Currently in Norfolk, Va., U.S. District Court Judge Arenda L. Wright Allen is considering a reversal of Virginia's legal position on same-sex marriage. If Wright Allen, an Obama appointee, rules that the case has merit, it will be sent to the U.S. Court of Appeals, 4th Circuit, in Richmond and hopefully be heard again by the Supreme Court.
What this means to me and other gay and lesbian people in Virginia is that this is more than just giving us the option of getting married -- if that's what we choose to do -- it's a validation that our lives matter. Our children's lives matter. Instead of "those two lesbians down the street raising a child," or "the gay guys with kids," we are the parents, the uncles, the aunts and friends of a legally sanctioned union.
When I was a kid, I remember going to my friend Jimmy's house after school. Over chocolate chip cookies, Jimmy announced to his mom that "Gary and I are going to get married when we get older."
Her response was without any surprise. "No honey, boys have to marry girls. Boys who like other boys are called queers."
That was a defining moment in my life. I was no longer Gary; I was a queer. You see, I wanted to marry Jimmy. When he announced our engagement to his mom, I was happy. I had never been that happy before. Jimmy and I would be just like our parents, two people who loved each other who had a family.
As I got older, I began to realize that I needed to make some changes. Being queer was a dead end. The only notoriety I would ever receive would be a mention of my arrest in one of those parks where the queers hang out looking for dates. So, I made a promise to myself that when I turned the ripe old age of 28, an arbitrary age that seemed to be important to me at the time, I would become straight. Then, I would be what everyone wanted me to be: happily married to a woman, contemplating children.
When I was in high school, I spent a lot of time just trying to be myself. But there were always road blocks. The only other person in the school that I knew who might have been gay, was the assistant principal who was the butt of all jokes. One spring, when yearbooks came out, someone got the idea to write "I think you have a hot bod, Love Malcolm!" underneath his picture. In no time, you couldn't find a picture of the AP that wasn't defaced in some way. Sometimes the popular standouts would show me some attention, but it would almost always end badly. One time, the fastest runner in the school smiled and waved at me when we passed each other in the hallway. I was sure, he liked me. But the next time I saw him, he just blew me off and said, "My dad saw you. He said you were a faggot." What was it that I was doing that gave me away, I thought to myself.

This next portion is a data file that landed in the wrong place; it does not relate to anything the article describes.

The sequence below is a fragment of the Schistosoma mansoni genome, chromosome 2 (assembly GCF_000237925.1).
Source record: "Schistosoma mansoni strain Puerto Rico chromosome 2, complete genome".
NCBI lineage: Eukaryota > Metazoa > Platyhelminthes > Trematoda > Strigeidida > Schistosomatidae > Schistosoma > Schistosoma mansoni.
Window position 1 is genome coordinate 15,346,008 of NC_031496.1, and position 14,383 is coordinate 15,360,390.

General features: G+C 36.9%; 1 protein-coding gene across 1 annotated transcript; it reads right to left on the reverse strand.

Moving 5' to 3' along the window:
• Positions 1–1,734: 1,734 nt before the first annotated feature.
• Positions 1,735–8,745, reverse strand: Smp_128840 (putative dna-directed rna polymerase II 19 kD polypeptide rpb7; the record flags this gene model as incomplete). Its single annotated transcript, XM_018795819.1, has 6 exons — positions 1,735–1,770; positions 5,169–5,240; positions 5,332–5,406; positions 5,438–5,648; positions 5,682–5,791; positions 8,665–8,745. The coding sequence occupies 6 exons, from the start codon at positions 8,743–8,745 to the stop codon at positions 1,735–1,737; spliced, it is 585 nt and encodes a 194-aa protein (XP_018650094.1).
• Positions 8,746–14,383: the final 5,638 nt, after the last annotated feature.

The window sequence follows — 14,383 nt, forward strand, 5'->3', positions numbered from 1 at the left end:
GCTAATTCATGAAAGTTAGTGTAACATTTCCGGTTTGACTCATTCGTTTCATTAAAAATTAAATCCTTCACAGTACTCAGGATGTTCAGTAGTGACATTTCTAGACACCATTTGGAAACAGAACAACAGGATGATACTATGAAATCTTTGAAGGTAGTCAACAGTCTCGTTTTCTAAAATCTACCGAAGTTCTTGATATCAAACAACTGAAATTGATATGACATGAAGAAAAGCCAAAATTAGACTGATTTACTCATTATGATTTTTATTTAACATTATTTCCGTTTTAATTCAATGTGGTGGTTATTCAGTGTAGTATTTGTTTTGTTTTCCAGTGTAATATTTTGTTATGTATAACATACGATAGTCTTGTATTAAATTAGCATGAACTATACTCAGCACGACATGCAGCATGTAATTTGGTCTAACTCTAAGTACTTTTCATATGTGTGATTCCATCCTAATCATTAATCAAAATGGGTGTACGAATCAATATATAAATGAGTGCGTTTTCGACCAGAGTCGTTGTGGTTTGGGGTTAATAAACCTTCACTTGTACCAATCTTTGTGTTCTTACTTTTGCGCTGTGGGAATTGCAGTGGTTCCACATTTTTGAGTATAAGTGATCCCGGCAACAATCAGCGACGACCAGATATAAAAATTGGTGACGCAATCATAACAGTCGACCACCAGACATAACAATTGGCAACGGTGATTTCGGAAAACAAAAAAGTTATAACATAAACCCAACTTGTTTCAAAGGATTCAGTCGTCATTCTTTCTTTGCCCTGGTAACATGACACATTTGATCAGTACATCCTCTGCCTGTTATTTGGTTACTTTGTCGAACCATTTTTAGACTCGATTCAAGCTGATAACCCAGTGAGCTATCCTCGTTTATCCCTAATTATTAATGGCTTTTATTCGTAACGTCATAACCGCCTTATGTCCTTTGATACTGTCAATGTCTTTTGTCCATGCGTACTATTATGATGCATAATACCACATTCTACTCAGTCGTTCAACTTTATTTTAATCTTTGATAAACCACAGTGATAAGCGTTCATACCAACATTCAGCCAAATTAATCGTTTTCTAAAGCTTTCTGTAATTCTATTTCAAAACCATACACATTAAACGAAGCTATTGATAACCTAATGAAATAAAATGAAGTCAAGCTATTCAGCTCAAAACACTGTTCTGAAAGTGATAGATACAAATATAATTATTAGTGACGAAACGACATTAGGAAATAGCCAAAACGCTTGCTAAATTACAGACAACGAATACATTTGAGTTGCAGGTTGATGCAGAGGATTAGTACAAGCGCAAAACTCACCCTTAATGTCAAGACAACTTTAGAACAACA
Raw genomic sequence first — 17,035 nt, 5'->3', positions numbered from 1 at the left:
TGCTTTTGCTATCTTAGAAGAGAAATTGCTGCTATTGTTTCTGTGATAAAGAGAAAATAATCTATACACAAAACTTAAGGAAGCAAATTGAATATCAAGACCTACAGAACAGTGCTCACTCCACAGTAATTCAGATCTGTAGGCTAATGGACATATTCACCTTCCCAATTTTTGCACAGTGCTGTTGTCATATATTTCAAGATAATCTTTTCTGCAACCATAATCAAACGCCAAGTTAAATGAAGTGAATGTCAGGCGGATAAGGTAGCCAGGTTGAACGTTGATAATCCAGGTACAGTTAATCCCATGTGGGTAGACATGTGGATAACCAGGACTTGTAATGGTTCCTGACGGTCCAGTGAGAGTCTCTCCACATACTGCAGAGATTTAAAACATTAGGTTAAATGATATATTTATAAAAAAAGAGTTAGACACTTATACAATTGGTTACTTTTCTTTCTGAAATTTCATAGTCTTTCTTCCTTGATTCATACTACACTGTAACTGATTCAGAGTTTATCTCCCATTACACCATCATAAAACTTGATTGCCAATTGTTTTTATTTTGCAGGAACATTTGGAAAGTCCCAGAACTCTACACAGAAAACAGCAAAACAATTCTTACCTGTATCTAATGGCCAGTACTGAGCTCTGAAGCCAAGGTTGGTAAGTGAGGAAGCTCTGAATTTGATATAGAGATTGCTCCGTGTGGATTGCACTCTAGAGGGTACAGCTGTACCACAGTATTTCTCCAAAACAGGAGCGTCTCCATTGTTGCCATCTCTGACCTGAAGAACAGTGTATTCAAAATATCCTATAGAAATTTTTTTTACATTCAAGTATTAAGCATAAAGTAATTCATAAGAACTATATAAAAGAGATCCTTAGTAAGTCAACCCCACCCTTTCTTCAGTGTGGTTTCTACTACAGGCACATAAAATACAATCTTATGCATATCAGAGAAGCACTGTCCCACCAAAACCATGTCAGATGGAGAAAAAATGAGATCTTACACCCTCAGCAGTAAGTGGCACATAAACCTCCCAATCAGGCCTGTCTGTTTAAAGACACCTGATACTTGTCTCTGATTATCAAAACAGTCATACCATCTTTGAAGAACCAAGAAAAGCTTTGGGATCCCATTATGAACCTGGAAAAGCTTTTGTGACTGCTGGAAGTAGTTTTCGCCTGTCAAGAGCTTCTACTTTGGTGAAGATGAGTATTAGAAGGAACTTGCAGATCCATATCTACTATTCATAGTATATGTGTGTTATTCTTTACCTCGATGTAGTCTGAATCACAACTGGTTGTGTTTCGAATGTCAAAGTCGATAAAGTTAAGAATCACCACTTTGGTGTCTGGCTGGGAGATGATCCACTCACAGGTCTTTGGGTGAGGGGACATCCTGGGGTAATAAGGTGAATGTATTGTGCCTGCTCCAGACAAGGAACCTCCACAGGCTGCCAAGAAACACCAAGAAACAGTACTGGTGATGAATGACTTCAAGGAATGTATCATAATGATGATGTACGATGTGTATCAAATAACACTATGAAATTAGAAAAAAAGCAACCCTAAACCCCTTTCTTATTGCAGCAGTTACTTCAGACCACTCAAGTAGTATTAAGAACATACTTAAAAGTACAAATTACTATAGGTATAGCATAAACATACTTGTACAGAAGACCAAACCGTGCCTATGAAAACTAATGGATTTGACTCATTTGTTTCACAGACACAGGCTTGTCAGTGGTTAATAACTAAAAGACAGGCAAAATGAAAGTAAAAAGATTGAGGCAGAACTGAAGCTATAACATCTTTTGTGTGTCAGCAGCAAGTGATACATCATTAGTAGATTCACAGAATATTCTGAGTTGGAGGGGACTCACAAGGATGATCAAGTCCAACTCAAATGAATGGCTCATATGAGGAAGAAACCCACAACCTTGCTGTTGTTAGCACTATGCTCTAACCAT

I was equally unsuccessful in passing myself off as straight. Some of the girls liked me, but then it would get to that point when I couldn't or wouldn't want to even kiss them. When I was with the guys, I would try and drop my voice a few octaves but by second period, it would be lost and that familiar nasally twang would rear its head. Nowhere could I fit in.
As I got older (and closer to that fateful 28th birthday), I found myself not really wanting to move into the future. People would ask me what I wanted to be, what my plans were for the future. Most of the time I would shrug my shoulders and say, "I don't know." Not because I had so many things I wanted to do, but because I just couldn't see living in this strange, new future. There was a morbid thought that played itself out at that time. If I were to die in an accident, I wouldn't have to worry about it anymore. It would be just like I wasn't even here.
By the time I was 28, I realized I couldn't turn off my gayness anymore than I could change my height from being tall to short, or my skin color pink to olive. Sexual orientation is not determined by the flip of a switch. It's so deeply embedded in the essence of who you are that without it you are negligible, not a complete person. You always feel like something is missing.
I wonder what would have happened had things been different. What if there was a family down the street with two dads, instead of a mom and a dad? And the two dads were just as good as the families with a dad and a mom? What if "queers" were looked as equal to everybody else? Would my life have been different? Would I have seen a future?
Virginia has always been a little slow to accept the rising tide of social progress. This is the same state where districts closed the schools and the state government led massive resistance to integration.
That's why this case is so important to us. We want to be recognized as being the same as everybody else. Same rights, same everything, nothing less and nothing more.